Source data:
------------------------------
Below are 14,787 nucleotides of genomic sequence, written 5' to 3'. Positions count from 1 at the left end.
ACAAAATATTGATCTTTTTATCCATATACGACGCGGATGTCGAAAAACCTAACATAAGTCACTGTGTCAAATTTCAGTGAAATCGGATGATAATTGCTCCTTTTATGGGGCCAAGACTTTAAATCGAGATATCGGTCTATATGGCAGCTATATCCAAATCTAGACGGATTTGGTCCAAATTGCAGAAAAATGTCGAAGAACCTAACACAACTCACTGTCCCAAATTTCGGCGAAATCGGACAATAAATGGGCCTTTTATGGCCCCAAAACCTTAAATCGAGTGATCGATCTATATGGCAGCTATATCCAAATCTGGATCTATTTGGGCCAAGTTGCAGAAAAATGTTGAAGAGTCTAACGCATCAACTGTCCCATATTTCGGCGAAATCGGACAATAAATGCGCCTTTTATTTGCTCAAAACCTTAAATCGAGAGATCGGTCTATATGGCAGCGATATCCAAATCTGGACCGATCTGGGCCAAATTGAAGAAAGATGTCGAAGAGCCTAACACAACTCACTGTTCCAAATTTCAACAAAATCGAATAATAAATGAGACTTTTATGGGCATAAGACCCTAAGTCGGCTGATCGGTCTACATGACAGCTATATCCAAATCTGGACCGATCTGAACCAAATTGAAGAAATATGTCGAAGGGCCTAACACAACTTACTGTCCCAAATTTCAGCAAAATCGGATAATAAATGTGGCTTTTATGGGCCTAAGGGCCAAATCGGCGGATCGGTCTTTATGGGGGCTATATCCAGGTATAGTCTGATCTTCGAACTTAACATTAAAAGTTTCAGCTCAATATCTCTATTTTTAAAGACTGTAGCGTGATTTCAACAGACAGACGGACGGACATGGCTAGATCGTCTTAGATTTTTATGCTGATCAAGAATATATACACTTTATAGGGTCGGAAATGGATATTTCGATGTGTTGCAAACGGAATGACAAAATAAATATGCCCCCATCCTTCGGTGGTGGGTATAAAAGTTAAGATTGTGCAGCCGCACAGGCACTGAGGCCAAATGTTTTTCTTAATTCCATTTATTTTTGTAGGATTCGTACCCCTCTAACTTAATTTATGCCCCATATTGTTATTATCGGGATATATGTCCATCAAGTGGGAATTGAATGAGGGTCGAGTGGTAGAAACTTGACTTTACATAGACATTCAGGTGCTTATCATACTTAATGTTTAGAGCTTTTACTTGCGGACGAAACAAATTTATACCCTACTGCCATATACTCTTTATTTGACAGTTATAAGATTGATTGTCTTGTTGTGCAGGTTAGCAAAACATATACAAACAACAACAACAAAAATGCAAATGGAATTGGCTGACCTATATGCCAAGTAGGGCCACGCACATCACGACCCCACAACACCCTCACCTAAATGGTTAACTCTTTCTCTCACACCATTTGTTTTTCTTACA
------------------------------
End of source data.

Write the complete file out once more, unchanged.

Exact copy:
Below are 14,787 nucleotides of genomic sequence, written 5' to 3'. Positions count from 1 at the left end.
ACAAAATATTGATCTTTTTATCCATATACGACGCGGATGTCGAAAAACCTAACATAAGTCACTGTGTCAAATTTCAGTGAAATCGGATGATAATTGCTCCTTTTATGGGGCCAAGACTTTAAATCGAGATATCGGTCTATATGGCAGCTATATCCAAATCTAGACGGATTTGGTCCAAATTGCAGAAAAATGTCGAAGAACCTAACACAACTCACTGTCCCAAATTTCGGCGAAATCGGACAATAAATGGGCCTTTTATGGCCCCAAAACCTTAAATCGAGTGATCGATCTATATGGCAGCTATATCCAAATCTGGATCTATTTGGGCCAAGTTGCAGAAAAATGTTGAAGAGTCTAACGCATCAACTGTCCCATATTTCGGCGAAATCGGACAATAAATGCGCCTTTTATTTGCTCAAAACCTTAAATCGAGAGATCGGTCTATATGGCAGCGATATCCAAATCTGGACCGATCTGGGCCAAATTGAAGAAAGATGTCGAAGAGCCTAACACAACTCACTGTTCCAAATTTCAACAAAATCGAATAATAAATGAGACTTTTATGGGCATAAGACCCTAAGTCGGCTGATCGGTCTACATGACAGCTATATCCAAATCTGGACCGATCTGAACCAAATTGAAGAAATATGTCGAAGGGCCTAACACAACTTACTGTCCCAAATTTCAGCAAAATCGGATAATAAATGTGGCTTTTATGGGCCTAAGGGCCAAATCGGCGGATCGGTCTTTATGGGGGCTATATCCAGGTATAGTCTGATCTTCGAACTTAACATTAAAAGTTTCAGCTCAATATCTCTATTTTTAAAGACTGTAGCGTGATTTCAACAGACAGACGGACGGACATGGCTAGATCGTCTTAGATTTTTATGCTGATCAAGAATATATACACTTTATAGGGTCGGAAATGGATATTTCGATGTGTTGCAAACGGAATGACAAAATAAATATGCCCCCATCCTTCGGTGGTGGGTATAAAAGTTAAGATTGTGCAGCCGCACAGGCACTGAGGCCAAATGTTTTTCTTAATTCCATTTATTTTTGTAGGATTCGTACCCCTCTAACTTAATTTATGCCCCATATTGTTATTATCGGGATATATGTCCATCAAGTGGGAATTGAATGAGGGTCGAGTGGTAGAAACTTGACTTTACATAGACATTCAGGTGCTTATCATACTTAATGTTTAGAGCTTTTACTTGCGGACGAAACAAATTTATACCCTACTGCCATATACTCTTTATTTGACAGTTATAAGATTGATTGTCTTGTTGTGCAGGTTAGCAAAACATATACAAACAACAACAACAAAAATGCAAATGGAATTGGCTGACCTATATGCCAAGTAGGGCCACGCACATCACGACCCCACAACACCCTCACCTAAATGGTTAACTCTTTCTCTCACACCATTTGTTTTTCTTACA